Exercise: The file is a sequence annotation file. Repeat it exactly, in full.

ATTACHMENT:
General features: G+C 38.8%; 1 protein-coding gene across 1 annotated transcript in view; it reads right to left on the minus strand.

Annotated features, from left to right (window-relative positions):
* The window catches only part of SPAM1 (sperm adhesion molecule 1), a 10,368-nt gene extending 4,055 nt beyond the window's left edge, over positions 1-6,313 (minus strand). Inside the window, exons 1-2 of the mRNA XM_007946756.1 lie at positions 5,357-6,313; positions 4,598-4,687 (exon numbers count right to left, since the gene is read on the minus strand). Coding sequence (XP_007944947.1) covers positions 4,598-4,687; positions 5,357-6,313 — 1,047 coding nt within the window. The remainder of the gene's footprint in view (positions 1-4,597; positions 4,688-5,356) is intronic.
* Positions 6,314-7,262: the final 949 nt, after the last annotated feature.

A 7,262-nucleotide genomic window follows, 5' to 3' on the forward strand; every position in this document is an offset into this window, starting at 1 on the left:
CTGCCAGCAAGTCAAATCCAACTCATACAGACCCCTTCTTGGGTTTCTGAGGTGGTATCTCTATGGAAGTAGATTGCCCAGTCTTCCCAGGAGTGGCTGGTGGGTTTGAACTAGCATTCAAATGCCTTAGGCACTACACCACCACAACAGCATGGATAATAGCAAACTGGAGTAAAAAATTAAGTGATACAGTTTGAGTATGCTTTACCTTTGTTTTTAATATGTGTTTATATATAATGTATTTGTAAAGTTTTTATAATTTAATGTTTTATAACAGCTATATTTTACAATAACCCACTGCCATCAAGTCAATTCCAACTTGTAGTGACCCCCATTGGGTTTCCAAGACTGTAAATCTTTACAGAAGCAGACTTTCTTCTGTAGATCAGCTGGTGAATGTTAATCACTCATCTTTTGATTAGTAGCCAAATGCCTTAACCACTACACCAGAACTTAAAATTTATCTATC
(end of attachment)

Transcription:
General features: G+C 38.8%; 1 protein-coding gene across 1 annotated transcript in view; it reads right to left on the minus strand.

Annotated features, from left to right (window-relative positions):
* The window catches only part of SPAM1 (sperm adhesion molecule 1), a 10,368-nt gene extending 4,055 nt beyond the window's left edge, over positions 1-6,313 (minus strand). Inside the window, exons 1-2 of the mRNA XM_007946756.1 lie at positions 5,357-6,313; positions 4,598-4,687 (exon numbers count right to left, since the gene is read on the minus strand). Coding sequence (XP_007944947.1) covers positions 4,598-4,687; positions 5,357-6,313 — 1,047 coding nt within the window. The remainder of the gene's footprint in view (positions 1-4,597; positions 4,688-5,356) is intronic.
* Positions 6,314-7,262: the final 949 nt, after the last annotated feature.

A 7,262-nucleotide genomic window follows, 5' to 3' on the forward strand; every position in this document is an offset into this window, starting at 1 on the left:
CTGCCAGCAAGTCAAATCCAACTCATACAGACCCCTTCTTGGGTTTCTGAGGTGGTATCTCTATGGAAGTAGATTGCCCAGTCTTCCCAGGAGTGGCTGGTGGGTTTGAACTAGCATTCAAATGCCTTAGGCACTACACCACCACAACAGCATGGATAATAGCAAACTGGAGTAAAAAATTAAGTGATACAGTTTGAGTATGCTTTACCTTTGTTTTTAATATGTGTTTATATATAATGTATTTGTAAAGTTTTTATAATTTAATGTTTTATAACAGCTATATTTTACAATAACCCACTGCCATCAAGTCAATTCCAACTTGTAGTGACCCCCATTGGGTTTCCAAGACTGTAAATCTTTACAGAAGCAGACTTTCTTCTGTAGATCAGCTGGTGAATGTTAATCACTCATCTTTTGATTAGTAGCCAAATGCCTTAACCACTACACCAGAACTTAAAATTTATCTATC